Slavery was legal in roughly half of the states up until the Civil War. After the war ended, the Constitution was amended three times to end slavery and ban discrimination against blacks. But discrimination and segregation did not end until the significant Supreme Court cases of the 1950s.
Adopted between 1865 and 1870, the Reconstruction Amendments to the Constitution form the legal basis for the protection of civil rights:
To supplement the Reconstruction Amendments, Congress passed several civil rights laws in the 1860s and 1870s. These laws gave the president the authority to use the military to enforce civil rights for blacks and made it illegal for states to restrict voting along racial lines.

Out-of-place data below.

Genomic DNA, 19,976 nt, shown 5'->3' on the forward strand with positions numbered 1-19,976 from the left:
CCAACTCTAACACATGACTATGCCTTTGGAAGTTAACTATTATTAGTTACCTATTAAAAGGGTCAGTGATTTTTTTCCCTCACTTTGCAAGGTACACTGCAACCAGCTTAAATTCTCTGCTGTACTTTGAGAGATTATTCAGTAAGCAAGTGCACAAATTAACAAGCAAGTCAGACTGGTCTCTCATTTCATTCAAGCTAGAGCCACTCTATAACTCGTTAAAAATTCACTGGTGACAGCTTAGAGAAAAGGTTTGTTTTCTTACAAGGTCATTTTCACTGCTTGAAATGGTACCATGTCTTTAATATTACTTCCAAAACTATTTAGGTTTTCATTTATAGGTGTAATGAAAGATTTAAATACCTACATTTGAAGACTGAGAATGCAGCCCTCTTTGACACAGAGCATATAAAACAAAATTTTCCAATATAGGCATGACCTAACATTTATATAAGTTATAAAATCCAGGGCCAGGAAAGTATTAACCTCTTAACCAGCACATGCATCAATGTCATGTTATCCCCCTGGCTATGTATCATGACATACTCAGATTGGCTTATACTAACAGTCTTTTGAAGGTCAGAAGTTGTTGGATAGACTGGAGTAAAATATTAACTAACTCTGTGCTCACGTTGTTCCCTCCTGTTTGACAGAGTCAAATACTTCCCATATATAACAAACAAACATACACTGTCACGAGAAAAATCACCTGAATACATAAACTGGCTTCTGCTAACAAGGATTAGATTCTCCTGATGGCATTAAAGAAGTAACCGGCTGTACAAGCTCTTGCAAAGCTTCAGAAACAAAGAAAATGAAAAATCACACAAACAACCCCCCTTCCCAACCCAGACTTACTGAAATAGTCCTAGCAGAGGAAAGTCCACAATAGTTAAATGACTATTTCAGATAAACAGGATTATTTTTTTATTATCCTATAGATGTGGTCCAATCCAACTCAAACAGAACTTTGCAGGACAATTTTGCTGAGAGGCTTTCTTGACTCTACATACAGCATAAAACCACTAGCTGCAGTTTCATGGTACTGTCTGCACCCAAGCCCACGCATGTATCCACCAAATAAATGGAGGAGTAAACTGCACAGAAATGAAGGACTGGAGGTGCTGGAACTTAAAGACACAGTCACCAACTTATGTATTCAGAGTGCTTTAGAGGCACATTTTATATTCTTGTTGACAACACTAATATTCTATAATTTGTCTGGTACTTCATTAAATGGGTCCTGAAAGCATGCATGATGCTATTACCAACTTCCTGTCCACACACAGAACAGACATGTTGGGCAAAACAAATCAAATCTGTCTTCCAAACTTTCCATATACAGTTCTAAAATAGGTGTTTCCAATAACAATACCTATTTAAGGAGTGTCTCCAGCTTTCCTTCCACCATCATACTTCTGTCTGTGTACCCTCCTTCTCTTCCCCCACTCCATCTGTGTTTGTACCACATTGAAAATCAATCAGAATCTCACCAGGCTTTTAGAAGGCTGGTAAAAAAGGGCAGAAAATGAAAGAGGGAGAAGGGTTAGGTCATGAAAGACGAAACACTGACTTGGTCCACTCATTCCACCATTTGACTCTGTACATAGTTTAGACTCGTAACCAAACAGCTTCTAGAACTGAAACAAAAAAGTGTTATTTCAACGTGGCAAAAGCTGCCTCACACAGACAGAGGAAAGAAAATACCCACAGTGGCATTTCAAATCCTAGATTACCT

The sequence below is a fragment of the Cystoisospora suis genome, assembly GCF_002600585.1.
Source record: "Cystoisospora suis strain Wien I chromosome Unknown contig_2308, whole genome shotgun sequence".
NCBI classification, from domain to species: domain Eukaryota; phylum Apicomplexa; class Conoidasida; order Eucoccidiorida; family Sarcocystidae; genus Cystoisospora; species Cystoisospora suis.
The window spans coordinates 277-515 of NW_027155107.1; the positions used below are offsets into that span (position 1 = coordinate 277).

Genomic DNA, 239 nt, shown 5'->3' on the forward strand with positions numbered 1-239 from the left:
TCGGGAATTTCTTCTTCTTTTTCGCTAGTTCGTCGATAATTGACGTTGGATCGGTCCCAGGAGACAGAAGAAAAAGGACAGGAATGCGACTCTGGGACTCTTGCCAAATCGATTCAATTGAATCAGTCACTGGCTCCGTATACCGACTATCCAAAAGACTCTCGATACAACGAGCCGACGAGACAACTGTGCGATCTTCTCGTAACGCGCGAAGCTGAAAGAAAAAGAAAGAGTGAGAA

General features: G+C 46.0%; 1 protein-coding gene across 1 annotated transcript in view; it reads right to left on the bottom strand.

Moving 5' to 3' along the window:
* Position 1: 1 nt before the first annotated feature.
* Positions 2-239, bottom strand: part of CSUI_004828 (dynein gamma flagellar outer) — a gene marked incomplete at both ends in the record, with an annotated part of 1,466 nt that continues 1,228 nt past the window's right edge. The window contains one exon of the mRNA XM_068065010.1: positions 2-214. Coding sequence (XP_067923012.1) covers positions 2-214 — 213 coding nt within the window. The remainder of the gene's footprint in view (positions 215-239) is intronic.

After the federal troops withdrew from the South at the end of Reconstruction in 1877, white southerners quickly took over state governments and openly flouted the recent laws designed to protect the rights of former slaves. Several state governments in the South went so far as to legalize discrimination of blacks; these laws are known as the Jim Crow laws.
Even though the Fifteenth Amendment gave all men the right to vote, the southern states employed a variety of tactics to prevent blacks from voting, including the following:
Several Supreme Court decisions also weakened the civil rights amendments. In Plessy v. Ferguson (1896), the Court held that the state government could segregate public transportation and thus established the separate but equal doctrine: Blacks could be forced into separate accommodations, including theater seats and hotels, as long as the accommodations were equal to those given to whites.